The 1989 version of “Here” is superficially similar to the book. Each panel features a dominant image of the corner of a room overlaid with smaller panels displaying other images, images of the same room in the past and the future. Like the book, the panel-windows jump around in time and, taken together, don’t tell a unified or straightforward story, though we do get to see the whole life of a character named William, born in 1957, dead in 2027. Instead, McGuire tells the story of the room itself (much like Ware tells the story of a single building in Building Stories). More importantly, “Here” has a story to tell about the relationship between time and space. In McGuire’s experiment, space and time together form a unified four-dimensional block, and “Here” gives us interesting cross sections of that block. We may experience time as a mundane sequence of moments, McGuire seems to argue, but we should not forget that other times are equally real, existing where (if not when) we stand. What has made this six-page comic so appealing to form-conscious cartoonists is, I think, the brilliantly simple device that McGuire devised to communicate his core idea. Panels within panels: before you see what McGuire does with it, you wouldn’t have expected such a simpleeven obviousdevice in the cartoonist’s toolkit to be so powerful.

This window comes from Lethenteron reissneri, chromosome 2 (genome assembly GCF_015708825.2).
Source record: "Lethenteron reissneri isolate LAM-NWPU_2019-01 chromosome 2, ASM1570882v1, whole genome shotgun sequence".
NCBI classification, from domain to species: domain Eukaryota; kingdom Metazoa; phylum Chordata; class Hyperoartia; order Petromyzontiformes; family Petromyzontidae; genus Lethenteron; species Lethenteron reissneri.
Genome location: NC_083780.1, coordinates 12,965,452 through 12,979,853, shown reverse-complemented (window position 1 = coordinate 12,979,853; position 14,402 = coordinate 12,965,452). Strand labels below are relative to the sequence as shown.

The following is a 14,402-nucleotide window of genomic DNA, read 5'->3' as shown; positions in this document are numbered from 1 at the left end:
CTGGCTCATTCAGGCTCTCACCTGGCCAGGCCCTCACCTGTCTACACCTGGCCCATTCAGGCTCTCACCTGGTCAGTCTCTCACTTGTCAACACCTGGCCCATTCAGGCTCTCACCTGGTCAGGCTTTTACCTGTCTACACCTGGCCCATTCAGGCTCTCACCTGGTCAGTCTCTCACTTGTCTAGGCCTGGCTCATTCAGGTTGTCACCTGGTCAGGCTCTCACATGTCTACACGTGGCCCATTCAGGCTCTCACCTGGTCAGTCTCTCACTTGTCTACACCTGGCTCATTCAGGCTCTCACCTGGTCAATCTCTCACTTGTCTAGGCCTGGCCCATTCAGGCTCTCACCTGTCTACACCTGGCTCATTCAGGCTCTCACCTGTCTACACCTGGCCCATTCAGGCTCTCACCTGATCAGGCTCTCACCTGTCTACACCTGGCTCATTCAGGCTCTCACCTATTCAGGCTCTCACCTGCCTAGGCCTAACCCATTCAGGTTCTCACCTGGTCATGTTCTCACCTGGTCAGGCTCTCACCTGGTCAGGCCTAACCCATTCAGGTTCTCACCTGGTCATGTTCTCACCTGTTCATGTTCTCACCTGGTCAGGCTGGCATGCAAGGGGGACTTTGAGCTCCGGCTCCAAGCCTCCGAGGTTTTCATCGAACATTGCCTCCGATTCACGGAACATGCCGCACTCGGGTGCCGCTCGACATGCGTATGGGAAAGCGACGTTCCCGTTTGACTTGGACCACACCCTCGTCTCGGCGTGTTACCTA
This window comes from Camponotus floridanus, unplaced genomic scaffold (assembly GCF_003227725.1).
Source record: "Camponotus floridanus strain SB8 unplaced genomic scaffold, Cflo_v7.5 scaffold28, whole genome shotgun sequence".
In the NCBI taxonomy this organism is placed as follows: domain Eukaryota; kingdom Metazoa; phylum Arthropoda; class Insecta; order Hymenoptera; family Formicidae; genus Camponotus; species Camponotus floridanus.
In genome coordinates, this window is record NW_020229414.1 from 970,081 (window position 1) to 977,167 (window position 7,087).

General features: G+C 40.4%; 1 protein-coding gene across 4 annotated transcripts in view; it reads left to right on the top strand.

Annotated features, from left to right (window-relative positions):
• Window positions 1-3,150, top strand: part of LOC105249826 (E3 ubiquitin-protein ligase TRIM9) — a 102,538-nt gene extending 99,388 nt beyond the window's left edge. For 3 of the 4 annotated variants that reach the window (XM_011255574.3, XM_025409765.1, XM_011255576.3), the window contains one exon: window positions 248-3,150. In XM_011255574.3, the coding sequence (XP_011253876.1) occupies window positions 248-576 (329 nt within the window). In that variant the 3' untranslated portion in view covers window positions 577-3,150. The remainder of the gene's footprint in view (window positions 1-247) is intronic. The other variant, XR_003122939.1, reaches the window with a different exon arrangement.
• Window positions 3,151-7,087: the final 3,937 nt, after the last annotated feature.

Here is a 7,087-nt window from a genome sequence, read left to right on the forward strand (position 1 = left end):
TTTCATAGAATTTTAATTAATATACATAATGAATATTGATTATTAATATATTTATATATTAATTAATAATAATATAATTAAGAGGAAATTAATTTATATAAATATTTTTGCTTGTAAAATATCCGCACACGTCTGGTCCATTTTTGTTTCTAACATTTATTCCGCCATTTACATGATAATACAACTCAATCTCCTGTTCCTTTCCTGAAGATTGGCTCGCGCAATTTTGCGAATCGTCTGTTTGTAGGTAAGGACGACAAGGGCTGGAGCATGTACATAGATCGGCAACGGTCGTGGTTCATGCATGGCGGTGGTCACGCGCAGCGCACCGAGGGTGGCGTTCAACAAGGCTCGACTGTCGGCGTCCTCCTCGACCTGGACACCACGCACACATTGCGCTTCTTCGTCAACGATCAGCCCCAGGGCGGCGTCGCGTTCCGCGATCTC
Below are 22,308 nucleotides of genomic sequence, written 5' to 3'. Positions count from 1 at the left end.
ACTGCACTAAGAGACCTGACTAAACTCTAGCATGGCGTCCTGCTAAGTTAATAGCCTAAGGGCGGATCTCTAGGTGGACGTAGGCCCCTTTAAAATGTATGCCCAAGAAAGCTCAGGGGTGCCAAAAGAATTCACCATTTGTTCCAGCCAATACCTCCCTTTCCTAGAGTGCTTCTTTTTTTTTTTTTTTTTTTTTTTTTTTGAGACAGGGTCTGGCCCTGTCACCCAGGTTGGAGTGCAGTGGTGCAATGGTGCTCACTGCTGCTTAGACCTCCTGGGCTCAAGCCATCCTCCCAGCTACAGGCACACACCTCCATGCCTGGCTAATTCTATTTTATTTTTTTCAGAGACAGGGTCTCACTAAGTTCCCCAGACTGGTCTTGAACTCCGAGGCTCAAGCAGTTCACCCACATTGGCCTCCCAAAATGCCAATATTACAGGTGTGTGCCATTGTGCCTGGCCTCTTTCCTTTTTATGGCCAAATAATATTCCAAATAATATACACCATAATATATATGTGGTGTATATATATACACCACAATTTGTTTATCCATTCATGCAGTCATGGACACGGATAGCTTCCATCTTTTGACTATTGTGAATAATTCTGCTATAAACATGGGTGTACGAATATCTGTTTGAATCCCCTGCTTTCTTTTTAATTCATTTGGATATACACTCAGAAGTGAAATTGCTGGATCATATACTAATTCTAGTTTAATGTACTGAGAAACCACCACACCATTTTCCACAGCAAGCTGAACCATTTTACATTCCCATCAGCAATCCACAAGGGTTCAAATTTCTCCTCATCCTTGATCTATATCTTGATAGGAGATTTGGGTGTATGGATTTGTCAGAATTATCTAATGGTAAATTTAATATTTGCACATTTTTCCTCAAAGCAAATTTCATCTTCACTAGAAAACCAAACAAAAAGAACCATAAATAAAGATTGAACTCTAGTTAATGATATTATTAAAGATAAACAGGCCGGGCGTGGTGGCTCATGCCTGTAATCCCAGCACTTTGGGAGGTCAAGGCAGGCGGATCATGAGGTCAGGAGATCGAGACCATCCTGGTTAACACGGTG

Panels are, if you think about it, a pretty strange weapon in the cartoonist’s representational arsenal. They depend on creating two types of representational confusion. First, the individual panel creates an illusion of opening onto a scene without obtruding into it. It invites comparison to the cinematic frame, and one often finds critics using the visual vocabulary of film staging to describe particular moments in comics. Like the photographic image, the individual panel can seem to render frozen instants of time. But, as Will Eisner notes in Comics and Sequential Art, the panel is much more than a technical device. It is “part of the creative process, rather than result of technology” (38). The panel is just as much an iconand requires just as much thoughtas the cartoon figures within the panel, and the best cartoonists know this, manipulating panel shape, size, and border weight to create different moods and aesthetic effects. Moreover, as Scott McCloud shows in Understanding Comics, time works in a funny way within panels (96). Any seemingly still moment within a panel is actually internally divided, consisting of a temporal sequence. But in order to read comics, we often suspend our awareness of this sequence.